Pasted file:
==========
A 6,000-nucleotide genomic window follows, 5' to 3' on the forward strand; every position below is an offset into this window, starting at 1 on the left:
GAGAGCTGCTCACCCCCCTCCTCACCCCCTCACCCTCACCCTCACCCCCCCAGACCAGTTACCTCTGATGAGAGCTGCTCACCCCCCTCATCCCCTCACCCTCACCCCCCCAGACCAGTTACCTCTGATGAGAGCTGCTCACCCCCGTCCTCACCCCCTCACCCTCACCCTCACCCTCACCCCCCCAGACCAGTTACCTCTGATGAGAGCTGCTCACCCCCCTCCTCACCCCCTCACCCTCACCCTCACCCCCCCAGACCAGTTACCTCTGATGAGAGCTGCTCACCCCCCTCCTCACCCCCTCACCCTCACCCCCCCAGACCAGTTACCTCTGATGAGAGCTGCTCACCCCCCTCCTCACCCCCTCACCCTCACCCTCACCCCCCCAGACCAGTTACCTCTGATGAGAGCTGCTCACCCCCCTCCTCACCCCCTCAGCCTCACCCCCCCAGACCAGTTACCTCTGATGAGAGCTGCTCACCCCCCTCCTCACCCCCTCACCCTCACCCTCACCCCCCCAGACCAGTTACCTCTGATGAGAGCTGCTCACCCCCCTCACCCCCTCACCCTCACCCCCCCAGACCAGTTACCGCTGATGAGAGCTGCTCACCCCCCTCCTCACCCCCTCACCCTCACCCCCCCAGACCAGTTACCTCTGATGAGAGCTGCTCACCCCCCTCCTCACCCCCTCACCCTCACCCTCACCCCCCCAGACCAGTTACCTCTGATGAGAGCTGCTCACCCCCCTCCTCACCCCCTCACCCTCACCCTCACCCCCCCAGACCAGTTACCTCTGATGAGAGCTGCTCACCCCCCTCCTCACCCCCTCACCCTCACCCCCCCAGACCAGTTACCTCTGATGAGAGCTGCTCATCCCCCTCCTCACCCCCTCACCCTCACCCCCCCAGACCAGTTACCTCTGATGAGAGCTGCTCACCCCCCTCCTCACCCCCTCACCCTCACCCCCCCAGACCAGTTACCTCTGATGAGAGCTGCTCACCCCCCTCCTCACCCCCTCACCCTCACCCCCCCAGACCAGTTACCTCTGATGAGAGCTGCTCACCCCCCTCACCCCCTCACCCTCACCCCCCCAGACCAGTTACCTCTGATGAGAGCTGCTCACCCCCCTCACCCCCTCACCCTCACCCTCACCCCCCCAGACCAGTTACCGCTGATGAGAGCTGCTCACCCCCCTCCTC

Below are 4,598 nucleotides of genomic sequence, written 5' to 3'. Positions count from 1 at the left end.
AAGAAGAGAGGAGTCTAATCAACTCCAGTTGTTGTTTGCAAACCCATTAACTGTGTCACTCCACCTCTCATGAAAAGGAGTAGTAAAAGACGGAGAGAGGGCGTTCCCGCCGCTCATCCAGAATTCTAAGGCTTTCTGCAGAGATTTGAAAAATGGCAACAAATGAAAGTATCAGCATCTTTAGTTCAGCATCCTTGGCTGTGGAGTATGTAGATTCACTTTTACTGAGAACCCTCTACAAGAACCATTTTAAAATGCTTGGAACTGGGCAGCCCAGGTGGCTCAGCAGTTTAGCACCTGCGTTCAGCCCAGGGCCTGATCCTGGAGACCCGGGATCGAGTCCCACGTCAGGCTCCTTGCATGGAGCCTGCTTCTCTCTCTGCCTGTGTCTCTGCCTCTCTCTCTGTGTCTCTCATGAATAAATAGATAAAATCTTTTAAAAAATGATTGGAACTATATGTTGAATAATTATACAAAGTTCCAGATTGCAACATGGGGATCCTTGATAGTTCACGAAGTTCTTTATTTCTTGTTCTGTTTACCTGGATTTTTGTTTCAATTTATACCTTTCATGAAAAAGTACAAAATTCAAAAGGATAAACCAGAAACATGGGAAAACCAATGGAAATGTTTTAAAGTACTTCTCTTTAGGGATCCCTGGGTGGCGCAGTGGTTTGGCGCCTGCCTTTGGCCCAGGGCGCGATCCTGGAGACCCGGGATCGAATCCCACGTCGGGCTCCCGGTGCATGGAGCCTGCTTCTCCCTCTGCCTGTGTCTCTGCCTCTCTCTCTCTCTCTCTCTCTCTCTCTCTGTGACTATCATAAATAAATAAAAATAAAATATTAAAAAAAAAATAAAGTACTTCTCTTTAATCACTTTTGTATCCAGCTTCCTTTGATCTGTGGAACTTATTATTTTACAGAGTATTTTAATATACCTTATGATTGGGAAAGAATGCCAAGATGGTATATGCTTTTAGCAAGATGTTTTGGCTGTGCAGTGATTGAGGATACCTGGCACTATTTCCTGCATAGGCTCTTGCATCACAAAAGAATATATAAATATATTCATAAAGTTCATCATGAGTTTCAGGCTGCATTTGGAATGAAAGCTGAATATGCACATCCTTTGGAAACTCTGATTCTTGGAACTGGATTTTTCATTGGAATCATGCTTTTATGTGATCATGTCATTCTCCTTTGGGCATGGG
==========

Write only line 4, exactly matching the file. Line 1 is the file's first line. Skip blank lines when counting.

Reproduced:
AAGAAGAGAGGAGTCTAATCAACTCCAGTTGTTGTTTGCAAACCCATTAACTGTGTCACTCCACCTCTCATGAAAAGGAGTAGTAAAAGACGGAGAGAGGGCGTTCCCGCCGCTCATCCAGAATTCTAAGGCTTTCTGCAGAGATTTGAAAAATGGCAACAAATGAAAGTATCAGCATCTTTAGTTCAGCATCCTTGGCTGTGGAGTATGTAGATTCACTTTTACTGAGAACCCTCTACAAGAACCATTTTAAAATGCTTGGAACTGGGCAGCCCAGGTGGCTCAGCAGTTTAGCACCTGCGTTCAGCCCAGGGCCTGATCCTGGAGACCCGGGATCGAGTCCCACGTCAGGCTCCTTGCATGGAGCCTGCTTCTCTCTCTGCCTGTGTCTCTGCCTCTCTCTCTGTGTCTCTCATGAATAAATAGATAAAATCTTTTAAAAAATGATTGGAACTATATGTTGAATAATTATACAAAGTTCCAGATTGCAACATGGGGATCCTTGATAGTTCACGAAGTTCTTTATTTCTTGTTCTGTTTACCTGGATTTTTGTTTCAATTTATACCTTTCATGAAAAAGTACAAAATTCAAAAGGATAAACCAGAAACATGGGAAAACCAATGGAAATGTTTTAAAGTACTTCTCTTTAGGGATCCCTGGGTGGCGCAGTGGTTTGGCGCCTGCCTTTGGCCCAGGGCGCGATCCTGGAGACCCGGGATCGAATCCCACGTCGGGCTCCCGGTGCATGGAGCCTGCTTCTCCCTCTGCCTGTGTCTCTGCCTCTCTCTCTCTCTCTCTCTCTCTCTCTCTGTGACTATCATAAATAAATAAAAATAAAATATTAAAAAAAAAATAAAGTACTTCTCTTTAATCACTTTTGTATCCAGCTTCCTTTGATCTGTGGAACTTATTATTTTACAGAGTATTTTAATATACCTTATGATTGGGAAAGAATGCCAAGATGGTATATGCTTTTAGCAAGATGTTTTGGCTGTGCAGTGATTGAGGATACCTGGCACTATTTCCTGCATAGGCTCTTGCATCACAAAAGAATATATAAATATATTCATAAAGTTCATCATGAGTTTCAGGCTGCATTTGGAATGAAAGCTGAATATGCACATCCTTTGGAAACTCTGATTCTTGGAACTGGATTTTTCATTGGAATCATGCTTTTATGTGATCATGTCATTCTCCTTTGGGCATGGG